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Grimaldi Forum Monaco, Monte Carlo, Monaco 7–9 April 2011
The effectiveness of a preconditioning program on the incidence of running-related injuries in female novice runners: a randomised controlled trial
  1. S Zijlstra1,
  2. I Buist1,2,
  3. S W Bredeweg1,2
  1. 1University Medical Center Groningen, University Center for Sport, Exercise and Health, Groningen, The Netherlands
  2. 2Center for Sports Medicine, University Medical Center Groningen, Groningen, The Netherlands

Abstract

Background The incidence of running-related injuries (RRI) in (female) novice runners is high. Preconditioning programs have shown to be effective on the incidence of sports and overuse injuries in different populations.

Objective Is a preconditioning program effective for preventing RRIs in female novice runners?

Design The prospective study is a large 2-arm randomised clinical trial. Participants were randomly assigned to a preconditioning group and a control group. Stratification for current sporting activities status, previous injury, and gender was applied.

Setting Female novice runners preparing for a recreational 4-mile running event.

Participants Healthy female novice runners (age 18–65), who had not sustained an injury of the lower extremity in the last 3 months and who had not been running on a regular basis in the previous 12 months. After randomisation 283 participants (mean age=36, mean body mass index=23) were allocated to the intervention group or the control group. Finally 113 participants in the intervention group and 126 in the control group were included for analyses.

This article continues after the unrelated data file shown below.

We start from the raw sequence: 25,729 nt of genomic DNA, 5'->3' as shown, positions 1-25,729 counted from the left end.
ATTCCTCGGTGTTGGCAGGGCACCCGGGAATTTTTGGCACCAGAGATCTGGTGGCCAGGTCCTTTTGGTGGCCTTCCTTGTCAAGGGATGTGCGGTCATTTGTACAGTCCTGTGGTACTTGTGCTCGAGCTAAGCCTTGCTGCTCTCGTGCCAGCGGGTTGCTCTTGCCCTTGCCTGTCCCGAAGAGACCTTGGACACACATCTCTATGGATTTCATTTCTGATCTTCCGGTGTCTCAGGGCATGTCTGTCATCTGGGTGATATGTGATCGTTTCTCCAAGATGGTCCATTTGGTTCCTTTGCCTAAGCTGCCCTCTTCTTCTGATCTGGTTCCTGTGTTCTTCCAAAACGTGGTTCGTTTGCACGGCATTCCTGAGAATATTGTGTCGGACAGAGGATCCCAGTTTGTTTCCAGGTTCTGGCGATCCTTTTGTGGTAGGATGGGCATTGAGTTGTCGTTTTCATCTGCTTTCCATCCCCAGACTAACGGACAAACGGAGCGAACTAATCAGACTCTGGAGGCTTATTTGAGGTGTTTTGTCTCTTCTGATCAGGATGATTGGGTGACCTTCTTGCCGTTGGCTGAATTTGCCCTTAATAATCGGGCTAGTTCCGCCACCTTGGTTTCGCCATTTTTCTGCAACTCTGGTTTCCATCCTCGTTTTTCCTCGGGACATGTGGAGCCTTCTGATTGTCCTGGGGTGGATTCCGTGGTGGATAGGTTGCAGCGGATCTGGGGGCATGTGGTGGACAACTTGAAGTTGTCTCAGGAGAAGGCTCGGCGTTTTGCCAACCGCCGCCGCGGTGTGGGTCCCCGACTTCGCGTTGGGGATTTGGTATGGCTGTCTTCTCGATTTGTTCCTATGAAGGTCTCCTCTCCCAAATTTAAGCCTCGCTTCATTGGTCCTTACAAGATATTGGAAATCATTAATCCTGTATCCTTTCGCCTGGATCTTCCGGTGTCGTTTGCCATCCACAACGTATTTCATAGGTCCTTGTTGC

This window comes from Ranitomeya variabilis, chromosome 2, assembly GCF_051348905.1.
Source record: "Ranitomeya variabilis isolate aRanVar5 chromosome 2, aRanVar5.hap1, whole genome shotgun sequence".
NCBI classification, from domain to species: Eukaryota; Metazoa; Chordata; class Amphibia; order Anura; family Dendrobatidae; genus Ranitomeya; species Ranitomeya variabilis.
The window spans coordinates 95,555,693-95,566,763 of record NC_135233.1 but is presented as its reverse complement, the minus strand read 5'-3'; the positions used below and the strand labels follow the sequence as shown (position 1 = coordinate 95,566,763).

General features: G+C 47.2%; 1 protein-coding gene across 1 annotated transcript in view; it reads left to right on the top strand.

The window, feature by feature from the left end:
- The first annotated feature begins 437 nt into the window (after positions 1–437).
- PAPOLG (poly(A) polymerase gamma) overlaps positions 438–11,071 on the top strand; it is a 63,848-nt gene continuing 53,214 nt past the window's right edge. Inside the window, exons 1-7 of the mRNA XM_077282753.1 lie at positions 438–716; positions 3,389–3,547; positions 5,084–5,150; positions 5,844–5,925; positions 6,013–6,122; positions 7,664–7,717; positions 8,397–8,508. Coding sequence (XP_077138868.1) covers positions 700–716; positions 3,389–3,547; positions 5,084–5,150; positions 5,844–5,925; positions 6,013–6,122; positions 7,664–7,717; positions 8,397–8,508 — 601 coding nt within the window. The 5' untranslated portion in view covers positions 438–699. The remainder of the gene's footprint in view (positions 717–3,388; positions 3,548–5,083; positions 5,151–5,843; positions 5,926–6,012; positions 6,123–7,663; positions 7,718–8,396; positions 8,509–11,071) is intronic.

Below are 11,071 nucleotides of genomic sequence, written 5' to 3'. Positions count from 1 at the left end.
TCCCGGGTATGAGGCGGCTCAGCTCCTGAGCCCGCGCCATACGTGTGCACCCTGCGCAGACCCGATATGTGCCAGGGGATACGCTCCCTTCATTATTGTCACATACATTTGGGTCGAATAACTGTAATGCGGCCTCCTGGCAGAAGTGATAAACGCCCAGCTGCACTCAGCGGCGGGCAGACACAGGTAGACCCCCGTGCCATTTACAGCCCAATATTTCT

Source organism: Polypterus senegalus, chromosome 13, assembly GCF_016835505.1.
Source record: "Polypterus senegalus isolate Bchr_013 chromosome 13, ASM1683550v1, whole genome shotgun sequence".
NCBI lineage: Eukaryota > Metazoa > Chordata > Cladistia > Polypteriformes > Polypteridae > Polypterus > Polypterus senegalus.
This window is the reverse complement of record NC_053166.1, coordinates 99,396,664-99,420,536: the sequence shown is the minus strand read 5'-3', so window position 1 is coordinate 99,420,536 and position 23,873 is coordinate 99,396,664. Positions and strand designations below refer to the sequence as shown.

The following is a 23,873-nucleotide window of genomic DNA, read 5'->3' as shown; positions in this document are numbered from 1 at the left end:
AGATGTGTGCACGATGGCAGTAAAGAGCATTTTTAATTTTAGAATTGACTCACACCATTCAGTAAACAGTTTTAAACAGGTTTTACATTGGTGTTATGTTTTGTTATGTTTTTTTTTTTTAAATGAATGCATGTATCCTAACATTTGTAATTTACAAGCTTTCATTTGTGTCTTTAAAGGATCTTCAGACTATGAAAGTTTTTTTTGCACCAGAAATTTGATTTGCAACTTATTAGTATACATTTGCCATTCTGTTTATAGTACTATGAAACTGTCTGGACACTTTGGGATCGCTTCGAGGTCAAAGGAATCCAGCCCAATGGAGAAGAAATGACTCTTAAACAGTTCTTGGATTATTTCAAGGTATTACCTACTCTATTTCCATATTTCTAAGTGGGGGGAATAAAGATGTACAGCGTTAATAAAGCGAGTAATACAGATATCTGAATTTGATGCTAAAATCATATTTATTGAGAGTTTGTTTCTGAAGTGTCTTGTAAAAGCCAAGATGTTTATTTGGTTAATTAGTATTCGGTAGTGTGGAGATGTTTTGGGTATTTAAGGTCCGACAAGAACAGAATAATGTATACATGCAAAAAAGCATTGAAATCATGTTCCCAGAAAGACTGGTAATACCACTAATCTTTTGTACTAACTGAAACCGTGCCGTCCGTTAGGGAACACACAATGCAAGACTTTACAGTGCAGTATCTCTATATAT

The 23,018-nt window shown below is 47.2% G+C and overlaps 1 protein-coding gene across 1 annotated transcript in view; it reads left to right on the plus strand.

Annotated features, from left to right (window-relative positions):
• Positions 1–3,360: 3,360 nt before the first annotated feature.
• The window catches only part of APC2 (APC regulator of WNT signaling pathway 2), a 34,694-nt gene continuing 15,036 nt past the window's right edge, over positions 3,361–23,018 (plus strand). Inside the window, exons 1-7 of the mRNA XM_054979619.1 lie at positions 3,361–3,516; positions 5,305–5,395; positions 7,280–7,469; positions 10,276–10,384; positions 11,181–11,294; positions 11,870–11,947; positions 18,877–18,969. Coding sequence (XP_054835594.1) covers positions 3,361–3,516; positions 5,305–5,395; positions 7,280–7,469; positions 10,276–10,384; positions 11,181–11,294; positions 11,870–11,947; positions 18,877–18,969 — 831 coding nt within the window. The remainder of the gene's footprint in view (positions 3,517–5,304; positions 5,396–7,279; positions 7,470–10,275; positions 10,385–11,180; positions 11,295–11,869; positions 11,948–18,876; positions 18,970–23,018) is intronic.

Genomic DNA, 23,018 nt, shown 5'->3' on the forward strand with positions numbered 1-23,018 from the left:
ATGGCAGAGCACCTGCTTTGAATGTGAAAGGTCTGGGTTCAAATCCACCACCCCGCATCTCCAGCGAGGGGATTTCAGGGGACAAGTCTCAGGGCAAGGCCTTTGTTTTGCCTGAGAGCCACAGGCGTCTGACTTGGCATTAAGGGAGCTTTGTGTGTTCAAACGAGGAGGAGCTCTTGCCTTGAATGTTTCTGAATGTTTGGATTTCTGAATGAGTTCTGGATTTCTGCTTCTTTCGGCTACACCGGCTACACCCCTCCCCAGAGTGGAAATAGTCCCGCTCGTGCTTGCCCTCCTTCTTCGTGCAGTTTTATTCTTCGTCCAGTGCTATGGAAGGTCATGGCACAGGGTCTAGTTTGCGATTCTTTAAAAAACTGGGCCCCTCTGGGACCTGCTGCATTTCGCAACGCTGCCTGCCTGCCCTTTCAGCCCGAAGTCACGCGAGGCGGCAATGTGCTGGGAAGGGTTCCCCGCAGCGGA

Interventions 4-week preconditioning program, in which the biomechanical load was gradually increased on the lower extremity with functional activities like hopping in place and walking. The program was directly followed by a 9-week running program for both groups.

Main outcome measurements The primary outcome measure was RRIs per 100 runners. An RRI was defined as any musculoskeletal complaint of the lower extremity or back causing a restriction of running for at least 1 week.

Results 15% (19 of 126) of the runners in the preconditioning group and 13% (15 of 113) of the control group sustained a RRI. This difference was not significant (÷2=0.16, df=1, p=0.69).

Conclusion The preconditioning program did not have an effect on the incidence of RRIs in female novice runners.

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